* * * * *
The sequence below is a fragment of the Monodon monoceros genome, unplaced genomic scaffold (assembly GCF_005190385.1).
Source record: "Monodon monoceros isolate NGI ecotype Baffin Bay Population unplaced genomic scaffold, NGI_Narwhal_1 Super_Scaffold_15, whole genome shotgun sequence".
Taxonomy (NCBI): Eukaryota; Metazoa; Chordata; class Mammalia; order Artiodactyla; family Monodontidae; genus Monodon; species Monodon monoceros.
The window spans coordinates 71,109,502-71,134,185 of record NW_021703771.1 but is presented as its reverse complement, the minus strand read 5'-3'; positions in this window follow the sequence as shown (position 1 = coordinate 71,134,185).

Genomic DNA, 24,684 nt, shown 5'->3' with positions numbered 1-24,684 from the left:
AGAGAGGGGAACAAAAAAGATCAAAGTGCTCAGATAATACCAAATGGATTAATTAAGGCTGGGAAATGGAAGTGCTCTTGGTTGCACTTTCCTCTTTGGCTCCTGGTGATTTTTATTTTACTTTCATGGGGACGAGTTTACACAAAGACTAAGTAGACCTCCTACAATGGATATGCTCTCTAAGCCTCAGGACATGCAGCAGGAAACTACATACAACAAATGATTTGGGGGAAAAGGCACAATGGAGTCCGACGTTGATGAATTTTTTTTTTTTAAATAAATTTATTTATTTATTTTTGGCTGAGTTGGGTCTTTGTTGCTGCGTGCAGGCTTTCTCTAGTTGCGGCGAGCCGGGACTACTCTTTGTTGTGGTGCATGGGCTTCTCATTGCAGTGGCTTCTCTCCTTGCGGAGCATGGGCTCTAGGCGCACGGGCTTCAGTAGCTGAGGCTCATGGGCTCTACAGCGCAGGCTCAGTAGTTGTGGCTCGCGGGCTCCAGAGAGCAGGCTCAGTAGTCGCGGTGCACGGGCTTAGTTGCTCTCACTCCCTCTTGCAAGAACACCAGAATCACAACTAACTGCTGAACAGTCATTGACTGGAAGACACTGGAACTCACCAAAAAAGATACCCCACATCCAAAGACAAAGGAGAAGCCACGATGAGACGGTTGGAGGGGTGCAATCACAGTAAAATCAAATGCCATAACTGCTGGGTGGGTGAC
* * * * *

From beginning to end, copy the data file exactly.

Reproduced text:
The sequence below is a fragment of the Monodon monoceros genome, unplaced genomic scaffold (assembly GCF_005190385.1).
Source record: "Monodon monoceros isolate NGI ecotype Baffin Bay Population unplaced genomic scaffold, NGI_Narwhal_1 Super_Scaffold_15, whole genome shotgun sequence".
Taxonomy (NCBI): Eukaryota; Metazoa; Chordata; class Mammalia; order Artiodactyla; family Monodontidae; genus Monodon; species Monodon monoceros.
The window spans coordinates 71,109,502-71,134,185 of record NW_021703771.1 but is presented as its reverse complement, the minus strand read 5'-3'; positions in this window follow the sequence as shown (position 1 = coordinate 71,134,185).

Genomic DNA, 24,684 nt, shown 5'->3' with positions numbered 1-24,684 from the left:
AGAGAGGGGAACAAAAAAGATCAAAGTGCTCAGATAATACCAAATGGATTAATTAAGGCTGGGAAATGGAAGTGCTCTTGGTTGCACTTTCCTCTTTGGCTCCTGGTGATTTTTATTTTACTTTCATGGGGACGAGTTTACACAAAGACTAAGTAGACCTCCTACAATGGATATGCTCTCTAAGCCTCAGGACATGCAGCAGGAAACTACATACAACAAATGATTTGGGGGAAAAGGCACAATGGAGTCCGACGTTGATGAATTTTTTTTTTTTAAATAAATTTATTTATTTATTTTTGGCTGAGTTGGGTCTTTGTTGCTGCGTGCAGGCTTTCTCTAGTTGCGGCGAGCCGGGACTACTCTTTGTTGTGGTGCATGGGCTTCTCATTGCAGTGGCTTCTCTCCTTGCGGAGCATGGGCTCTAGGCGCACGGGCTTCAGTAGCTGAGGCTCATGGGCTCTACAGCGCAGGCTCAGTAGTTGTGGCTCGCGGGCTCCAGAGAGCAGGCTCAGTAGTCGCGGTGCACGGGCTTAGTTGCTCTCACTCCCTCTTGCAAGAACACCAGAATCACAACTAACTGCTGAACAGTCATTGACTGGAAGACACTGGAACTCACCAAAAAAGATACCCCACATCCAAAGACAAAGGAGAAGCCACGATGAGACGGTTGGAGGGGTGCAATCACAGTAAAATCAAATGCCATAACTGCTGGGTGGGTGAC